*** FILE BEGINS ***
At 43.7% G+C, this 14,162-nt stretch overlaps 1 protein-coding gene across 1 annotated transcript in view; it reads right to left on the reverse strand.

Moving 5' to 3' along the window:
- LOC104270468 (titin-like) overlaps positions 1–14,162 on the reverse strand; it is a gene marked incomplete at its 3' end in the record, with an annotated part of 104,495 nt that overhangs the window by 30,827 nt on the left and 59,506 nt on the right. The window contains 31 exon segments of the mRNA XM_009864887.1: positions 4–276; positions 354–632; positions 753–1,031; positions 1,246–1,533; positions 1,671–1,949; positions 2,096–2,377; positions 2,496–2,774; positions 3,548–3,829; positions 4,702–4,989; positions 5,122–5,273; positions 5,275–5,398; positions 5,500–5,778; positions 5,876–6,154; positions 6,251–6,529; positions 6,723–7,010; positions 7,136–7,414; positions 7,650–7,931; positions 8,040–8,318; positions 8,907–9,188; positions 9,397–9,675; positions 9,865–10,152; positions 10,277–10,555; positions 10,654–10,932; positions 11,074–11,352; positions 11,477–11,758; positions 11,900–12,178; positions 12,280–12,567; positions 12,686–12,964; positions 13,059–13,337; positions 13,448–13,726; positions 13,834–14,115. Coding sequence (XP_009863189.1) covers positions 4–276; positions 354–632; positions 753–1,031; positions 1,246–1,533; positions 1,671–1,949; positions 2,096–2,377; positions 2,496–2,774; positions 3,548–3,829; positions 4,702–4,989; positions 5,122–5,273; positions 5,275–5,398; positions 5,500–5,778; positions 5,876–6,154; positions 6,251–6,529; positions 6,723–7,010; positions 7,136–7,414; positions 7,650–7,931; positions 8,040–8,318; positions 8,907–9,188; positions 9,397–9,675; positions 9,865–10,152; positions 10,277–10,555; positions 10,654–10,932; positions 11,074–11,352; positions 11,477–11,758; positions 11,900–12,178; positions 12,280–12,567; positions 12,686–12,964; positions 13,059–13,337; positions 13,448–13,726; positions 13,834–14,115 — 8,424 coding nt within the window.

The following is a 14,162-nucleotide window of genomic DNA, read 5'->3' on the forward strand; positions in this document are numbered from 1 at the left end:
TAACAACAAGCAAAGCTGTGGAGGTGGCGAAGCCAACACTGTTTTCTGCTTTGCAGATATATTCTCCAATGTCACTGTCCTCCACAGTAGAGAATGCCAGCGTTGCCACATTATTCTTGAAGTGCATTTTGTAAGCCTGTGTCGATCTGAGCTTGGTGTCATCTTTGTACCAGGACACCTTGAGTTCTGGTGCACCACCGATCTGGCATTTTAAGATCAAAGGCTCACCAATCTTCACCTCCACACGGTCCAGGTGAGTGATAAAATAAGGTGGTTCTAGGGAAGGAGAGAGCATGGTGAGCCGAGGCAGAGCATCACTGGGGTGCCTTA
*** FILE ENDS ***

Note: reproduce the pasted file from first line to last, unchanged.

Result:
At 43.7% G+C, this 14,162-nt stretch overlaps 1 protein-coding gene across 1 annotated transcript in view; it reads right to left on the reverse strand.

Moving 5' to 3' along the window:
- LOC104270468 (titin-like) overlaps positions 1–14,162 on the reverse strand; it is a gene marked incomplete at its 3' end in the record, with an annotated part of 104,495 nt that overhangs the window by 30,827 nt on the left and 59,506 nt on the right. The window contains 31 exon segments of the mRNA XM_009864887.1: positions 4–276; positions 354–632; positions 753–1,031; positions 1,246–1,533; positions 1,671–1,949; positions 2,096–2,377; positions 2,496–2,774; positions 3,548–3,829; positions 4,702–4,989; positions 5,122–5,273; positions 5,275–5,398; positions 5,500–5,778; positions 5,876–6,154; positions 6,251–6,529; positions 6,723–7,010; positions 7,136–7,414; positions 7,650–7,931; positions 8,040–8,318; positions 8,907–9,188; positions 9,397–9,675; positions 9,865–10,152; positions 10,277–10,555; positions 10,654–10,932; positions 11,074–11,352; positions 11,477–11,758; positions 11,900–12,178; positions 12,280–12,567; positions 12,686–12,964; positions 13,059–13,337; positions 13,448–13,726; positions 13,834–14,115. Coding sequence (XP_009863189.1) covers positions 4–276; positions 354–632; positions 753–1,031; positions 1,246–1,533; positions 1,671–1,949; positions 2,096–2,377; positions 2,496–2,774; positions 3,548–3,829; positions 4,702–4,989; positions 5,122–5,273; positions 5,275–5,398; positions 5,500–5,778; positions 5,876–6,154; positions 6,251–6,529; positions 6,723–7,010; positions 7,136–7,414; positions 7,650–7,931; positions 8,040–8,318; positions 8,907–9,188; positions 9,397–9,675; positions 9,865–10,152; positions 10,277–10,555; positions 10,654–10,932; positions 11,074–11,352; positions 11,477–11,758; positions 11,900–12,178; positions 12,280–12,567; positions 12,686–12,964; positions 13,059–13,337; positions 13,448–13,726; positions 13,834–14,115 — 8,424 coding nt within the window.

The following is a 14,162-nucleotide window of genomic DNA, read 5'->3' on the forward strand; positions in this document are numbered from 1 at the left end:
TAACAACAAGCAAAGCTGTGGAGGTGGCGAAGCCAACACTGTTTTCTGCTTTGCAGATATATTCTCCAATGTCACTGTCCTCCACAGTAGAGAATGCCAGCGTTGCCACATTATTCTTGAAGTGCATTTTGTAAGCCTGTGTCGATCTGAGCTTGGTGTCATCTTTGTACCAGGACACCTTGAGTTCTGGTGCACCACCGATCTGGCATTTTAAGATCAAAGGCTCACCAATCTTCACCTCCACACGGTCCAGGTGAGTGATAAAATAAGGTGGTTCTAGGGAAGGAGAGAGCATGGTGAGCCGAGGCAGAGCATCACTGGGGTGCCTTA